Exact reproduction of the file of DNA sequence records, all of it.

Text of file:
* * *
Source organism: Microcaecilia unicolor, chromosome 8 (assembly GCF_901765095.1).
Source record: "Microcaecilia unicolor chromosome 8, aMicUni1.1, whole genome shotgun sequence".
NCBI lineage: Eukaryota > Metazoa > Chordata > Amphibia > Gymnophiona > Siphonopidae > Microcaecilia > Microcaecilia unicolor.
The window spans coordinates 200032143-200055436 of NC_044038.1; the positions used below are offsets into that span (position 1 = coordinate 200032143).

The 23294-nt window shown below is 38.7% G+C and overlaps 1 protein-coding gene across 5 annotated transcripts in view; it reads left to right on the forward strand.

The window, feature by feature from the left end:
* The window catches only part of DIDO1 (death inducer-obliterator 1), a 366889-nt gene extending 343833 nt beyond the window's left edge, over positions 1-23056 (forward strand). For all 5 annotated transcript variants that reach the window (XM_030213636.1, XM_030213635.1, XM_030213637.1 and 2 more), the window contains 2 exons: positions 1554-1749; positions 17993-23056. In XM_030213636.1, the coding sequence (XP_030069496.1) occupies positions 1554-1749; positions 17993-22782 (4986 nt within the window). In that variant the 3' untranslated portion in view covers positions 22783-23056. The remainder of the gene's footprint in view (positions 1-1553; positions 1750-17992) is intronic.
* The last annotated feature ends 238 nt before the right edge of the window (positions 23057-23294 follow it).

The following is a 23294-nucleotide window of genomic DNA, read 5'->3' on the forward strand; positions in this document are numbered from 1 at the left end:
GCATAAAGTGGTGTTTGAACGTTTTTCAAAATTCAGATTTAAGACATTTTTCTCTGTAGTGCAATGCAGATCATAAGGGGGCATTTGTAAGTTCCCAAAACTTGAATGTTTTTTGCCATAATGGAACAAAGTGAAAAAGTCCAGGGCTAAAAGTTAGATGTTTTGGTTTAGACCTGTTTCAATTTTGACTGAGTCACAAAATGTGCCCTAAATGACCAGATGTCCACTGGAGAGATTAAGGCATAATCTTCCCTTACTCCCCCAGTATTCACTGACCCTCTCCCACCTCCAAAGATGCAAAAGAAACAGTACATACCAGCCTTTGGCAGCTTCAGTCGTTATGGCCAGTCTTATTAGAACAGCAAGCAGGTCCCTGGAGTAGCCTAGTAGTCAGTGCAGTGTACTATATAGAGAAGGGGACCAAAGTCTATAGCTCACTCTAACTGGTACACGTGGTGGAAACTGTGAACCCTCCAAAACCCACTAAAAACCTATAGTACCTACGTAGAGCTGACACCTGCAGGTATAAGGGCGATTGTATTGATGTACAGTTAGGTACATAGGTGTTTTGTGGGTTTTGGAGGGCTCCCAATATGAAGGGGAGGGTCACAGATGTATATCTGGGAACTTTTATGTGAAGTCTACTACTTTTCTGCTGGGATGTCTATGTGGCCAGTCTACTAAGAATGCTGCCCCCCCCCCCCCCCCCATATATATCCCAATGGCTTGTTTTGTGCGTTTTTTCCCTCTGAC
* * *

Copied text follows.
Source organism: Microcaecilia unicolor, chromosome 8 (assembly GCF_901765095.1).
Source record: "Microcaecilia unicolor chromosome 8, aMicUni1.1, whole genome shotgun sequence".
NCBI lineage: Eukaryota > Metazoa > Chordata > Amphibia > Gymnophiona > Siphonopidae > Microcaecilia > Microcaecilia unicolor.
The window spans coordinates 200032143-200055436 of NC_044038.1; the positions used below are offsets into that span (position 1 = coordinate 200032143).

The 23294-nt window shown below is 38.7% G+C and overlaps 1 protein-coding gene across 5 annotated transcripts in view; it reads left to right on the forward strand.

The window, feature by feature from the left end:
* The window catches only part of DIDO1 (death inducer-obliterator 1), a 366889-nt gene extending 343833 nt beyond the window's left edge, over positions 1-23056 (forward strand). For all 5 annotated transcript variants that reach the window (XM_030213636.1, XM_030213635.1, XM_030213637.1 and 2 more), the window contains 2 exons: positions 1554-1749; positions 17993-23056. In XM_030213636.1, the coding sequence (XP_030069496.1) occupies positions 1554-1749; positions 17993-22782 (4986 nt within the window). In that variant the 3' untranslated portion in view covers positions 22783-23056. The remainder of the gene's footprint in view (positions 1-1553; positions 1750-17992) is intronic.
* The last annotated feature ends 238 nt before the right edge of the window (positions 23057-23294 follow it).

The following is a 23294-nucleotide window of genomic DNA, read 5'->3' on the forward strand; positions in this document are numbered from 1 at the left end:
GCATAAAGTGGTGTTTGAACGTTTTTCAAAATTCAGATTTAAGACATTTTTCTCTGTAGTGCAATGCAGATCATAAGGGGGCATTTGTAAGTTCCCAAAACTTGAATGTTTTTTGCCATAATGGAACAAAGTGAAAAAGTCCAGGGCTAAAAGTTAGATGTTTTGGTTTAGACCTGTTTCAATTTTGACTGAGTCACAAAATGTGCCCTAAATGACCAGATGTCCACTGGAGAGATTAAGGCATAATCTTCCCTTACTCCCCCAGTATTCACTGACCCTCTCCCACCTCCAAAGATGCAAAAGAAACAGTACATACCAGCCTTTGGCAGCTTCAGTCGTTATGGCCAGTCTTATTAGAACAGCAAGCAGGTCCCTGGAGTAGCCTAGTAGTCAGTGCAGTGTACTATATAGAGAAGGGGACCAAAGTCTATAGCTCACTCTAACTGGTACACGTGGTGGAAACTGTGAACCCTCCAAAACCCACTAAAAACCTATAGTACCTACGTAGAGCTGACACCTGCAGGTATAAGGGCGATTGTATTGATGTACAGTTAGGTACATAGGTGTTTTGTGGGTTTTGGAGGGCTCCCAATATGAAGGGGAGGGTCACAGATGTATATCTGGGAACTTTTATGTGAAGTCTACTACTTTTCTGCTGGGATGTCTATGTGGCCAGTCTACTAAGAATGCTGCCCCCCCCCCCCCCCCCATATATATCCCAATGGCTTGTTTTGTGCGTTTTTTCCCTCTGAC